But...did I listen? Did I, in fact cease to worry about whatever it was? Probably not. No.
Was he saying that to control me? Was he saying it to get me to shut up? Well...let's not go there. :)
No. He had my best interest in mind.
Did he say it forcefully? No, he is not out to control me or make me do anything. He wants me to trust him. To cease to worry for my own good. He wants me to believe that it will be OK and to refuse to allow my own dark, twisty-ness to overwhelm my thoughts.

As I was talking about this to my friend, we marveled at how much like God this is. God tells us something for a reason. Not with flashing signs and sirens, but quietly, gently. He expects us to listen to him as well. For our own good.
God does not ask us to do, do, do for Him either. Simply to listen and obey. To trust that He has it all worked out, to not worry. To be with Him.

How often do we ignore that? Do we worry and fret? Do we love our neighbors and the sinners as we should? Did we not hear Him the first time?

Wow. Learning to listen. Learning to apply what we hear in the chaos of our fretful minds and fearful hearts. What a challenge, what an opportunity. Having a husband to practice listening to for the right reasons...what a blessing. A marriage made by God. Not always easy, but so amazing.
Just a thought

Saturday, December 19, 2009

What does the Prodigal see when he looks at me?

One of my all time favorite songs is a Vineyard songs from the CD called "Fathers house". It is about 15 years old, I guess. The whole CD is about the Prodigals that are out there still searching, and the Prodigal in all of us. I was just remembering some of the songs today.

How easy it is to forget that God's heart is for the lost and the seeking. How easy to get so wrapped up in the vain pursuits of increasing our own "goodness" while so many of His precious children are yet wandering in darkness. I am guilty here.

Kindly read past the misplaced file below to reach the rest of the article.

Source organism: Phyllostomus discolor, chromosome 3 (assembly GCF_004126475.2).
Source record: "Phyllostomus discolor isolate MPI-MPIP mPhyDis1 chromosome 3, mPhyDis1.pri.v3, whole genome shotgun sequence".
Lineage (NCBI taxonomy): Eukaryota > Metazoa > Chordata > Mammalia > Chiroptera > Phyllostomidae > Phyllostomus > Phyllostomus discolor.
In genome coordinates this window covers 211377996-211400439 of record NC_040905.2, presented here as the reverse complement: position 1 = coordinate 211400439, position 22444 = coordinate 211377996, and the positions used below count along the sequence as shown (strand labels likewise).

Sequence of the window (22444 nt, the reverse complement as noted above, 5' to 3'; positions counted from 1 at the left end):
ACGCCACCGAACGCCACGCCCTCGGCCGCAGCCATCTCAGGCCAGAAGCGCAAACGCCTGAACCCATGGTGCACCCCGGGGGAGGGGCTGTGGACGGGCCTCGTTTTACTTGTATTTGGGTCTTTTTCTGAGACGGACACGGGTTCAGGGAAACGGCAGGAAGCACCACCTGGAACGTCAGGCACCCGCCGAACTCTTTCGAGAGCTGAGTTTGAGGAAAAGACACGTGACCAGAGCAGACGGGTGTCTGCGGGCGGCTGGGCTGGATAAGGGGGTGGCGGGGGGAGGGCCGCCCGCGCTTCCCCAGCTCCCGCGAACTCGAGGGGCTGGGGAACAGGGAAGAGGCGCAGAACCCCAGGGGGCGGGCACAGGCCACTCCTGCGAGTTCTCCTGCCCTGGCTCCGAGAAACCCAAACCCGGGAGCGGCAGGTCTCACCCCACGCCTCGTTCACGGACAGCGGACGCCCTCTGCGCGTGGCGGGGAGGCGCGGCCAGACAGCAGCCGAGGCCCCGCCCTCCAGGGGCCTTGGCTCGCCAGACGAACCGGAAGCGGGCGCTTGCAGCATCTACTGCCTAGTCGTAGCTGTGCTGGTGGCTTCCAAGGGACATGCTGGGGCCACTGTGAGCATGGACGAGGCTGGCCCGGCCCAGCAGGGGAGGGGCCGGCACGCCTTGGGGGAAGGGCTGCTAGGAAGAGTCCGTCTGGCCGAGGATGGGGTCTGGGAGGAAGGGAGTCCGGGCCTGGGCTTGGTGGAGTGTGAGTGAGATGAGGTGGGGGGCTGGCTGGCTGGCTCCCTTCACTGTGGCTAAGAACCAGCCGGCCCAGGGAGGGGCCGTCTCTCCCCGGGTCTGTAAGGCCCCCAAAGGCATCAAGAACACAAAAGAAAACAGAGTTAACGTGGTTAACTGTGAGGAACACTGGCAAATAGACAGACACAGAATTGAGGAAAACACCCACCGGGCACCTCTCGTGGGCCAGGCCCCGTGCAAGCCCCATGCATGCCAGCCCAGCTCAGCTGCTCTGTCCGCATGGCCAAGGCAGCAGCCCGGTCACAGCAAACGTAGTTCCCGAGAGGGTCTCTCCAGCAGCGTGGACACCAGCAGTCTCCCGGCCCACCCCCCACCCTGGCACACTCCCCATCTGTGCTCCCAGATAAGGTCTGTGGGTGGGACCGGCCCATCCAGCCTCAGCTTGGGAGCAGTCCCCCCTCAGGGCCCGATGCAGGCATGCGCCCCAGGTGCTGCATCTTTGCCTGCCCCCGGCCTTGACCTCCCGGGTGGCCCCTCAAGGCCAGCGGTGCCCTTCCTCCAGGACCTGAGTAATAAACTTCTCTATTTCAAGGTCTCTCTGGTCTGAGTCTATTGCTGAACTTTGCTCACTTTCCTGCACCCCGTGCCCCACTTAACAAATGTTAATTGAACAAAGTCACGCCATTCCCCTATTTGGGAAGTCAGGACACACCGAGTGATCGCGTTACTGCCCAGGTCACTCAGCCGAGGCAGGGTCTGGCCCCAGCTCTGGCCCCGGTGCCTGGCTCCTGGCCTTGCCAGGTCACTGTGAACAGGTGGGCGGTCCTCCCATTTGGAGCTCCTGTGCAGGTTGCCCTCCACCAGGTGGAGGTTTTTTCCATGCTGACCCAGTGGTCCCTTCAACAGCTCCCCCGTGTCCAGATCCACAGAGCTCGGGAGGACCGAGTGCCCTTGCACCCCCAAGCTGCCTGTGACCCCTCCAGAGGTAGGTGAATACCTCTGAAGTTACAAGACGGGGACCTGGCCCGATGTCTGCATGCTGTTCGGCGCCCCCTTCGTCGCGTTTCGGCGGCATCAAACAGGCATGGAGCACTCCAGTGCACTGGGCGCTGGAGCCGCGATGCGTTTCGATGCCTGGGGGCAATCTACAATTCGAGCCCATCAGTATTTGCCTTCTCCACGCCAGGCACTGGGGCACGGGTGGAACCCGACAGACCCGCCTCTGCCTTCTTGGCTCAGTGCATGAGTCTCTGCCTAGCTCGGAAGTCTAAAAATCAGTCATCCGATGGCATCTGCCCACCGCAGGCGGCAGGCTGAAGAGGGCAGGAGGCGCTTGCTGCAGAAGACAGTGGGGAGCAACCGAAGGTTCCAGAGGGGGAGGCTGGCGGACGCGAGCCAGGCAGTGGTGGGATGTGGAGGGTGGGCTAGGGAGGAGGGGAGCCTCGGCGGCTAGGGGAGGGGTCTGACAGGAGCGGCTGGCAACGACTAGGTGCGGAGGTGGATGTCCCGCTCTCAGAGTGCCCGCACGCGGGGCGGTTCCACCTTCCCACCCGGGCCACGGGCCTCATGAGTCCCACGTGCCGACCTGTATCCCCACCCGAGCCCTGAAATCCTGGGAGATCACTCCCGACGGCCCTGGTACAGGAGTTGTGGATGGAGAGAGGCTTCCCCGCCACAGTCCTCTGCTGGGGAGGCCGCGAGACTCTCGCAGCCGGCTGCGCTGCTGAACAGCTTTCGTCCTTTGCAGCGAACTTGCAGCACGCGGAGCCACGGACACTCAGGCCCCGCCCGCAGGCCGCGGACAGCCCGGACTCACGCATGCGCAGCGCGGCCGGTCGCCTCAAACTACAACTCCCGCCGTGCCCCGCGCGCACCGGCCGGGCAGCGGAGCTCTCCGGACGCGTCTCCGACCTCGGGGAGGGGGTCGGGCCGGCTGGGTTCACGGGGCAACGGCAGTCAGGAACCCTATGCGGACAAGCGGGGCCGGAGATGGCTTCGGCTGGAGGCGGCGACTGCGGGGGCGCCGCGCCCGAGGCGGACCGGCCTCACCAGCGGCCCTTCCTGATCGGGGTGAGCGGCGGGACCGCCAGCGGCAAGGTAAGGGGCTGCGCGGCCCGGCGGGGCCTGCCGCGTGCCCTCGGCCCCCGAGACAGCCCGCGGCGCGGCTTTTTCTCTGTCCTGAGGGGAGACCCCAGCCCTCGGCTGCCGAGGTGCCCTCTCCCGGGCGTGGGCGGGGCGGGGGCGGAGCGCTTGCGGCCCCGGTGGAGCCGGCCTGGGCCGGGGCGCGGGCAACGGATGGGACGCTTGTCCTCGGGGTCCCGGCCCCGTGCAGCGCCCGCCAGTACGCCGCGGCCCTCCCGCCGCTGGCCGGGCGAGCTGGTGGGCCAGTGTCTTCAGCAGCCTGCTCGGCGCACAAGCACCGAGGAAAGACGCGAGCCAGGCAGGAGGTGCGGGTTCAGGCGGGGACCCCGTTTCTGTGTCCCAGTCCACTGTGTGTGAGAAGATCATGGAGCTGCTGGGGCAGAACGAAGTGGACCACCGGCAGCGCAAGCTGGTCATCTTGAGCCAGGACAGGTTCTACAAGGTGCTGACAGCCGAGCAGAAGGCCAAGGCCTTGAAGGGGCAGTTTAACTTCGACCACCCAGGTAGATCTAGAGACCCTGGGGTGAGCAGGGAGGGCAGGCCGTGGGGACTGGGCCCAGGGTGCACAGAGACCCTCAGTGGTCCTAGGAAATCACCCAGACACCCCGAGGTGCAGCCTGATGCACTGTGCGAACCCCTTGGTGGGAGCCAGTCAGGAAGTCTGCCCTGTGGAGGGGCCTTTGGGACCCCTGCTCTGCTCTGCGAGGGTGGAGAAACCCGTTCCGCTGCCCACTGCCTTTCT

I was reminded of a conversation that I had in the past. An acquaintance and I had occasion to spend more time together and get to know each other better. As we became friends, this person confessed to me that they "had me figured all wrong". That I was not like the others.
They told me that they had this whole idea of what a Christian, conservative, homeschool mom would be like and they had put me into that box when they first had met me.
I remember being so shocked that they would think that of me. After all...I am a little rough around the edges and pretty transparent with my failings as a Christian. I know that I am not perfect, thank God.

My heart just broke when I heard them tell me what they had thought I would be like. Or what they thought I would expect of them. I grieved for the lost time. Lost to unreal expectations, lost to fear, lost to lies.
I grieved for the shame and fear that I saw so exposed before my eyes.
They thought that they had to hide who they were around me. Not because I ever did anything to make them feel that way, just because I am a Christian. There was a wall between us that kept me out.

They thought that I would judge them for things in their life that were not "Christian" enough. They thought that I would shun them if they slipped up and used colorful language or if they had a drink or a smoke. They were terrified for me to see who they were. Hiding in the dark, waiting for me to throw stones.